How to Avoid Dental Anxiety in Children

Most children fear the dentist, especially when it is their first visit. Imagine seeing the equipment used to do dental checkups and procedures, not to mention the injections that usually come with anesthesia. Even adults are sometimes afraid and have to be put down to do some usual teeth extraction procedures. But how do we help children to get over this fear? Are there any tips and tricks that parents can do? This article will discuss why children have dental anxiety and some helpful tips to help them overcome it.

What is Dental Anxiety?

Dental anxiety is the tension or dread associated with dental visits. Fear of the dentist may be confined to particular procedures or instruments, such as a needle or a drill. Yet, for some children, even imagining visiting the dentist’s office might cause anxiety. To put it another way, dental anxiety is “fear related to seeking or receiving dental care.”

Anxiety is a multi-system response to a perceived environmental threat or risk in humans. It also represents the patient’s personal history and recollections, as well as the biological changes in the body. Anxiety in children can occur as early as the age of five. However, dental anxiety in children can progress to adults delaying critical dental treatment, and leading to major teeth and gum problems requiring costly operations to correct.

There are various potential causes for children’s anxiety or distress at the dentist. Some children are anxious about seeing the dentist, but worry can manifest itself in a variety of circumstances. For example, the dental phobia of a child may have been instilled in them by their parents or older siblings. The following additional causes can exacerbate dental anxiety:

  • Recalling a terrifying encounter from the past.
  • It is possible to see or feel steel dental instruments being used on a patient’s teeth.
  • The atmosphere of the dental office, including the odor and design.
  • Delaying required preventative medical examinations.
  • Due to a lack of planning, the initial appointment with the dentist was unsuccessful.

You can help ease your child’s fear of the dentist by understanding its root causes. With this information, you can assist him in overcoming his fear of the dentist.

How to Help a Child Control Dental Anxiety?

Dental anxiety can be overcome by having a stronger mindset and a few therapies like other types of anxiety. Don’t worry; these therapy doesn’t have to be expensive, as you can do this by simply visiting a dental facility and making sure that your child is at ease during these sessions. Prepare your youngster for their next dentist visit by explaining the procedure to them. Even if it’s only a checkup, you should have the conversation before any major treatment. You also need to make sure that you answer their questions honestly. Sometimes, their fears come from the fear of not knowing what will happen, also called the fear of the unknown. If they have enough information about what will happen, your child may be able to calm down and proceed with the dental treatment.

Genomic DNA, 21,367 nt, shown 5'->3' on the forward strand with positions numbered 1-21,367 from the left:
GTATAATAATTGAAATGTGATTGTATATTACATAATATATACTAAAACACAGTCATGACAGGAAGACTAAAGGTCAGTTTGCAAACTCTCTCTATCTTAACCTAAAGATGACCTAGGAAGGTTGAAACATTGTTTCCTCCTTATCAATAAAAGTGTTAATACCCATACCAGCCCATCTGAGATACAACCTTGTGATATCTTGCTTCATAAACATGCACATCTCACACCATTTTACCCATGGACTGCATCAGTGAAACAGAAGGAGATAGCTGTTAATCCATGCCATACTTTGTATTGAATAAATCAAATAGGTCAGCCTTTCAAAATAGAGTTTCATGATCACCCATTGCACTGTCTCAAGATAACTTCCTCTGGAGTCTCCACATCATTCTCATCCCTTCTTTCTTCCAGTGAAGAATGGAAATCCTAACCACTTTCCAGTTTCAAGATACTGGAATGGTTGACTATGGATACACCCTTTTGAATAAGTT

In addition, providing a few rewards can also help keep your child calmer. Adults and children commonly use positive reinforcement. For example, you can promise to take them to an ice cream parlor after the session or buy toys. Of course, this depends entirely on your child’s interest. You can also use these methods and techniques:

  • Never scare a child with dental work to persuade them to wash their teeth.
  • Bring a favorite toy or comfort object with you to the dentist.
  • Finding books or toys that revolve around trips to the dentist.

Of course, the best advice is to take them to a professional pediatric dentist who is more experienced in handling children with dental anxiety.

If you are looking for a pediatric dentist in Arlington, VA, look no further than Junior Smiles of Stafford. They are highly trained to ease children’s dental anxiety by giving them the best dental care. You can be sure that they can help your child overcome the fear they have of the dentist.


You should begin taking your child to the dentist regularly as soon as possible. It is beneficial to illustrate and underline the significance of proper oral hygiene practices, such as scheduling and maintaining frequent dental examinations. Your child should understand that the dentist and hygienist care about their dental health and are on their side. If going to the dentist is a regular part of your child’s life and early experiences, you can reduce his risk of developing dental fear